Bulletin of the Buffalo Society of Natural Sciences, Volume 3

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Buffalo Society of Natural Sciences., 1877 - Natural history
Vol. 10, no. 1 (Oct. 1910) "A directory of American museums of art, history, and science compiled by Paul Marshall Rea" (360 p.).

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Page 91 - Ichthyologia Ohiensis, or natural history of the fishes inhabiting the river Ohio and its tributary streams, preceded by a physical description of the Ohio and its branches.
Page 69 - Thoracic dorsum densely clothed with yellowish hair, through which, however, the metallic, brownish, coppery, ground-color is apparent; pleurae black, in the middle with a stripe formed by yellow pile. Abdomen with long yellow pile at the base and on the sides, with reddish hair in the middle and at the tip ; between the hairs the black metallescent ground-color is apparent.
Page 83 - The form named rarix by Mr. Grote he characterized as follows : lines, and particularly in that beneath, the common line is outwardly obliquely marked with the black on the costa of primaries. Generally paler and less distinctly marked than variata.
Page 207 - A narrow flange or rim, about 5-32 inch in width, is neatly turned at the base, and over the entire outer surface the curious markings peculiar to the tortoise shell are carefully produced by indentation — the entire workmanship evincing a delicate skill, of which we have never before found traces in any discovered remains of the arts of the Mound Builders.
Page 82 - It ditt'ers by the black filling in on the cell, by the absence of the black baud aud central white line on the collar, which is coucolorous with the dark brown thorax, and only shows a superior black edging. The geminate lines occupy their usual position. The orbicular is open. There is an abdominal carina. Hind wings blackish fuscous. These species seem to lead into the cupida group of the genus.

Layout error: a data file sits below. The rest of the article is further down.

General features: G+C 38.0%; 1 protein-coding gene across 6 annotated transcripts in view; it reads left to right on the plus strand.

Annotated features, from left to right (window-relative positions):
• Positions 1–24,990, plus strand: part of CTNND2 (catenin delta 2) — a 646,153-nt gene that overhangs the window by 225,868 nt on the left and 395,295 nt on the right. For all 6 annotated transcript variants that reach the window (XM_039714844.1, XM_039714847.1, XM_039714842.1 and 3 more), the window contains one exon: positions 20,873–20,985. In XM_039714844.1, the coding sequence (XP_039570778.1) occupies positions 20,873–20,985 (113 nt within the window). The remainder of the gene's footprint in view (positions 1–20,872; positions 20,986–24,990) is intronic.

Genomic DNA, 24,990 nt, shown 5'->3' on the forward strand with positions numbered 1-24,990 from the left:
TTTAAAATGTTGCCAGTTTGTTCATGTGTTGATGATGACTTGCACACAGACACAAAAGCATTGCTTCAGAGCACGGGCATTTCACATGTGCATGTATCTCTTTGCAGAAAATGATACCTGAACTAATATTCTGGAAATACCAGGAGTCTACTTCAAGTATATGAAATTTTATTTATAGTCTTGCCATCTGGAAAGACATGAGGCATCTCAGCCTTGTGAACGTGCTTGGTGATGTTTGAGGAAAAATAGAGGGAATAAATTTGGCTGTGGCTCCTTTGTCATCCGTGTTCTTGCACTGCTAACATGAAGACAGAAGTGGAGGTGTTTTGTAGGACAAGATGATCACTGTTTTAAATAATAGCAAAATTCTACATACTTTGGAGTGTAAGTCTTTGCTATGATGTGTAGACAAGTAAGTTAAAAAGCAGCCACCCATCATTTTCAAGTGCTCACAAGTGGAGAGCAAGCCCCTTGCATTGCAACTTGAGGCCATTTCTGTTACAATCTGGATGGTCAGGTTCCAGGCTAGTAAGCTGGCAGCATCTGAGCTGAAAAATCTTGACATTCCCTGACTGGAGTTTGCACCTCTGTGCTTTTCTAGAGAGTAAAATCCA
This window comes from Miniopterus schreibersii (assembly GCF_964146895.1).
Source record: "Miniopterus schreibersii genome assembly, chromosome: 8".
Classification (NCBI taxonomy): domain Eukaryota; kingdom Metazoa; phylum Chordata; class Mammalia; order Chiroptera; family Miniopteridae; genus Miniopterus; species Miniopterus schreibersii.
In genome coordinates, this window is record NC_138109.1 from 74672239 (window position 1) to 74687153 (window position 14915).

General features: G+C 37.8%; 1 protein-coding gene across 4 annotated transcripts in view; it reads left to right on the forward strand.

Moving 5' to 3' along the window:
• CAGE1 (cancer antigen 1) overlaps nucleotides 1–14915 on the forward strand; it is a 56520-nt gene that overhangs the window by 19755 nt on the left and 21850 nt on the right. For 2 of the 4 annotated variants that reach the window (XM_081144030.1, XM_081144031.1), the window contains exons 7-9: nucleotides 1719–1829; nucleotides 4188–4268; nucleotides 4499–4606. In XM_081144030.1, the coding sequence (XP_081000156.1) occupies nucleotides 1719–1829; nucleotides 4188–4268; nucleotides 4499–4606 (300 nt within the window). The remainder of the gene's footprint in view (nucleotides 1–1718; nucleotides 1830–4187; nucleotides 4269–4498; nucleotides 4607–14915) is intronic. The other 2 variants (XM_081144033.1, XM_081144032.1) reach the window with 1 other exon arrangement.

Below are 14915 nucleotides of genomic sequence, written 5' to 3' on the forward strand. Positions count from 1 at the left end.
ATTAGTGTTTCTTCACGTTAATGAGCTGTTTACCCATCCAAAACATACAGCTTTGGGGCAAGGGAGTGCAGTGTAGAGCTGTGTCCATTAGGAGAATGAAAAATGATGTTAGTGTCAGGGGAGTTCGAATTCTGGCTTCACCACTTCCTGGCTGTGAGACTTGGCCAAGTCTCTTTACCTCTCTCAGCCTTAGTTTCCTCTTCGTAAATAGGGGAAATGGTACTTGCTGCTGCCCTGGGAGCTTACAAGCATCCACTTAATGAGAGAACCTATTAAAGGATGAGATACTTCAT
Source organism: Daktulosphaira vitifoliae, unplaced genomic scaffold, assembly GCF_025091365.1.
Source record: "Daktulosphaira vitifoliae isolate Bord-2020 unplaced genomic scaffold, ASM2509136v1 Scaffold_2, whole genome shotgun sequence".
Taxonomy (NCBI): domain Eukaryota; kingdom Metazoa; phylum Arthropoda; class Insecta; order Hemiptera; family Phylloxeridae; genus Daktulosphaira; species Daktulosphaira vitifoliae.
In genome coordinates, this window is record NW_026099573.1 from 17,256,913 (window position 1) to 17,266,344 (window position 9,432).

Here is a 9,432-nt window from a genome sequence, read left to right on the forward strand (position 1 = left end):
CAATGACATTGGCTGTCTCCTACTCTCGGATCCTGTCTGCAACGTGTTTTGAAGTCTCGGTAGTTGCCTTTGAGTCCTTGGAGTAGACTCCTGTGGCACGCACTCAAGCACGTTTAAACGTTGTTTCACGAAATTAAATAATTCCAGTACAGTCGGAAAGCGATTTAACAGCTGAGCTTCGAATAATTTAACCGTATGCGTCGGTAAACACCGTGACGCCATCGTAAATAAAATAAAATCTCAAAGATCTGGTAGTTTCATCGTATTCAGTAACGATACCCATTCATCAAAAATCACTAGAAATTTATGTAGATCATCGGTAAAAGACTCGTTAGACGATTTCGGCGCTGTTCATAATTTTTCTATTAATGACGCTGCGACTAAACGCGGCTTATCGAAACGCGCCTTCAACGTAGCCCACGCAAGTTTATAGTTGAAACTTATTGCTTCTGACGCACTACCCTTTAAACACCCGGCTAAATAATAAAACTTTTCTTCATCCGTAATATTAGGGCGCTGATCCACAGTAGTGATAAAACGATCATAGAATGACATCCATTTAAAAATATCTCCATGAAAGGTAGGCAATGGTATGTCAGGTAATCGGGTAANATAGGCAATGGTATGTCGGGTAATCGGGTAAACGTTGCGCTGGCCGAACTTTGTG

Page 67 - Syrphi sometime assume); vertex dark metallic green, emitting a stripe of the same color, which reaches the base of the antennae, where it expands a little ; between this stripe and the eyes, the front is yellow. Antennae black, sometimes faintly reddish on the under side, near the suture of the second and third joints; third joint rather large, oval, blunt. Thoracic dorsum of a rather bright metallic green ; on each side a yellow stripe runs from the humerus to the callosity near the scutel ; the...
Page 218 - ... of an unquestionable spearpoint fig. (3,) associated with them, I am led to conclude that the rude implements found in the gravel were fashioned by man during the glacial period, and were deposited with the associated gravels as we now find them. That the similar surface relics may also be glacial in age, and were dropped from melting ice-rafts during the retirement and destruction of the southern limit of the ice, and finally, that inasmuch as it is probable that this early race was driven southward...
Page 83 - Terminal space pale; this species differs by the more irregular, pale, powdery st line, relieved from the pale terminal shading by the ground color of the wing obtaining beyond it. The dark fore wings are stained with ocherous. The geminate 'lines with pale included shades are well denned and inaugurated with black costal dots.
Page 182 - Such migrations, or a modified survival of them, are operative now among our Indians, who move from place to place with the game upon which they subsist and with the season. A culture migration, one arising out of a certain stage of intellectual advancement when the movements of man are determined by ultimate and not immediate considerations. The movements of the Indo-European races fall within this category. Besides these is to be distinguished an accidental migration, which man has submitted to...
Page 168 - ... are the principal topographic features. The more conspicuous of these are the mountains: lone mountains, single ranges and great groups of ranges or systems of mountains prevail. Owing to great and widely spread aridity, the mountains are scantily clothed with vegetation, and the indurated lithologic formations are rarely masked with soils, and the rocks, as they are popularly called, are everywhere exposed; hence all these mountains are popularly known as the Rocky Mountains. But there is more...

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